Alabama, Florida & Georgia Railroad
The Florida, Alabama & Georgia Railroad Company (A, F&G) was the earliest company in the Pensacola area to attempt construction of a railroad, though it was ultimately unsuccessful. It was the predecessor of the Alabama & Florida Railroad.
As railroads first began operation in the 1820s, Pensacola's business leaders began planning a way to connect the harbor to this new transportation network. In December 1833, a public meeting was held that resulted in a request to the Alabama state legislature and Florida territorial council for permission to construct a 210-mile railroad. Finding enthusiastic approval from the Florida lawmakers, the Florida, Alabama & Georgia Railroad was incorporated on February 14, 1834, authorized to build a road from Pensacola to the Florida-Alabama border, where it would join a road from Columbus, Georgia.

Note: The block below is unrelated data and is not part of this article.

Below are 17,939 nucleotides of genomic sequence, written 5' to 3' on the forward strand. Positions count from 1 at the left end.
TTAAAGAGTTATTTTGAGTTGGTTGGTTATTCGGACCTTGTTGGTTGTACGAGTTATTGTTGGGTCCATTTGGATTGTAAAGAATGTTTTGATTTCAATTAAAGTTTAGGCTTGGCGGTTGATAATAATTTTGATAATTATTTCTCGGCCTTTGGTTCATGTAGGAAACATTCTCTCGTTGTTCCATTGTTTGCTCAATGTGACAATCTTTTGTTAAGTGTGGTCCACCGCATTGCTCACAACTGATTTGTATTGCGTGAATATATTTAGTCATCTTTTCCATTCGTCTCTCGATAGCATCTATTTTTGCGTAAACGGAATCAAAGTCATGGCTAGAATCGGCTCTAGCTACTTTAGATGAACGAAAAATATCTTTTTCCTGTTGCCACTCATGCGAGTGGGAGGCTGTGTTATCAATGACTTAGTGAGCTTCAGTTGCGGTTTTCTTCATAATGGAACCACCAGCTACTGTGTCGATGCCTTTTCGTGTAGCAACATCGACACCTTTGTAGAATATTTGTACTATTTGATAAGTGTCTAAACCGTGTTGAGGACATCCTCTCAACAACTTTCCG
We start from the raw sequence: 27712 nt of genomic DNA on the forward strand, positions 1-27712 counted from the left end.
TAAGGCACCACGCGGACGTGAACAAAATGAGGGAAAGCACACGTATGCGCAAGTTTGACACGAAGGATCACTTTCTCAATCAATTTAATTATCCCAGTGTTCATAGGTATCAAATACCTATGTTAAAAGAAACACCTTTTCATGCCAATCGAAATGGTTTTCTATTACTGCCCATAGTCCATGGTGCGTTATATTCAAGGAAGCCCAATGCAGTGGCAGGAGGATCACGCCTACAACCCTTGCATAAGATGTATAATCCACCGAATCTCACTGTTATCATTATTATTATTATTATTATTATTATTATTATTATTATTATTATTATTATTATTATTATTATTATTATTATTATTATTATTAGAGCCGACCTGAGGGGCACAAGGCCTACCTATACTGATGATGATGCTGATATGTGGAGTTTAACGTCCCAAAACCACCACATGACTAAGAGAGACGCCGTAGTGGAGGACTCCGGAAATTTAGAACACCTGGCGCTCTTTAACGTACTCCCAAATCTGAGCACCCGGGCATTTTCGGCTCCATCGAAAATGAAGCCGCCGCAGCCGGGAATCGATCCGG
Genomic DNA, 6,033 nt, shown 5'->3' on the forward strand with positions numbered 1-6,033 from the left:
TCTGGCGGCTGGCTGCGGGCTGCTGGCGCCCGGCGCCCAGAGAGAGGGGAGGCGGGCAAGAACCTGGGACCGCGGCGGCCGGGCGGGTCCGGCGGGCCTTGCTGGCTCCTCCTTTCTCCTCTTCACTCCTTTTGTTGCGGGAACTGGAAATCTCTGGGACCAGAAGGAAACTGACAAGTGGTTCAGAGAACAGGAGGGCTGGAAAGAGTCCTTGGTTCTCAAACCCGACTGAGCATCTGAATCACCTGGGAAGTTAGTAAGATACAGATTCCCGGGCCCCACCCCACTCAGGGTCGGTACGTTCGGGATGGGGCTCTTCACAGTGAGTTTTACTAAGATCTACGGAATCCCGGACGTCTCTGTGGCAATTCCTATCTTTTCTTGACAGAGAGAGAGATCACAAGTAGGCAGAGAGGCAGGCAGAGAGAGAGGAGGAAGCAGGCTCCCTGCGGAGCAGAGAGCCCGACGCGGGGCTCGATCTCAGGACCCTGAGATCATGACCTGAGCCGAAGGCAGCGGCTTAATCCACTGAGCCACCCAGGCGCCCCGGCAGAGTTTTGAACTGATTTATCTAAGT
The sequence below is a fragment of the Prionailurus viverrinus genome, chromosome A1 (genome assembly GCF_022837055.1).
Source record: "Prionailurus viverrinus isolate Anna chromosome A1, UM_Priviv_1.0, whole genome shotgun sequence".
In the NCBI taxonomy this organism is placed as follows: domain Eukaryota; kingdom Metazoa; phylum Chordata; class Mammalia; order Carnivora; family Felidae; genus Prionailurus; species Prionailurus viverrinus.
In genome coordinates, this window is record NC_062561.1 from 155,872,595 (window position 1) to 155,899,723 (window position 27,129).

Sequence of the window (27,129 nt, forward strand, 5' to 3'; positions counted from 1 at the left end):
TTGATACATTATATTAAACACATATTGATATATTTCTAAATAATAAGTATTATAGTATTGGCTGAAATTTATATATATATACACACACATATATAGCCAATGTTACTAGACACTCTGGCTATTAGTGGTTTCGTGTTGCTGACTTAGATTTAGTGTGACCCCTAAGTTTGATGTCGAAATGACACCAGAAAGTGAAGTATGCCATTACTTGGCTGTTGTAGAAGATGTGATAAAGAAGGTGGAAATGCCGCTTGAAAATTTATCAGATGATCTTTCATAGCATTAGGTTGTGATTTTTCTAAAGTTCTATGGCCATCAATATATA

The Alabama legislature was less enthusiastic, as Mobile delegates worried that a proposed branch line to Montgomery would affect commerce down the Alabama River. When their delegation blocked a first attempt to pass a charter, a compromise was reached that scrapped the Montgomery line, after which the plan was approved in late 1834. Florida endorsed the Alabama charter in February of the next year.
Funding & planning
In December 1834, 15,000 shares of A, F&G stock were put on the market at $0.25 per share and quickly purchased, bringing in $3,750 and allowing the company to organize as per its charter. This occurred on December 17. Military engineer William H. Chase was elected the board's president.
Charles H. Hildreth. "Railroads Out Of Pensacola, 1833-1883." Florida Historical Quarterly, Volume XXXCII, Numbers 3 and 4, January-April 1959.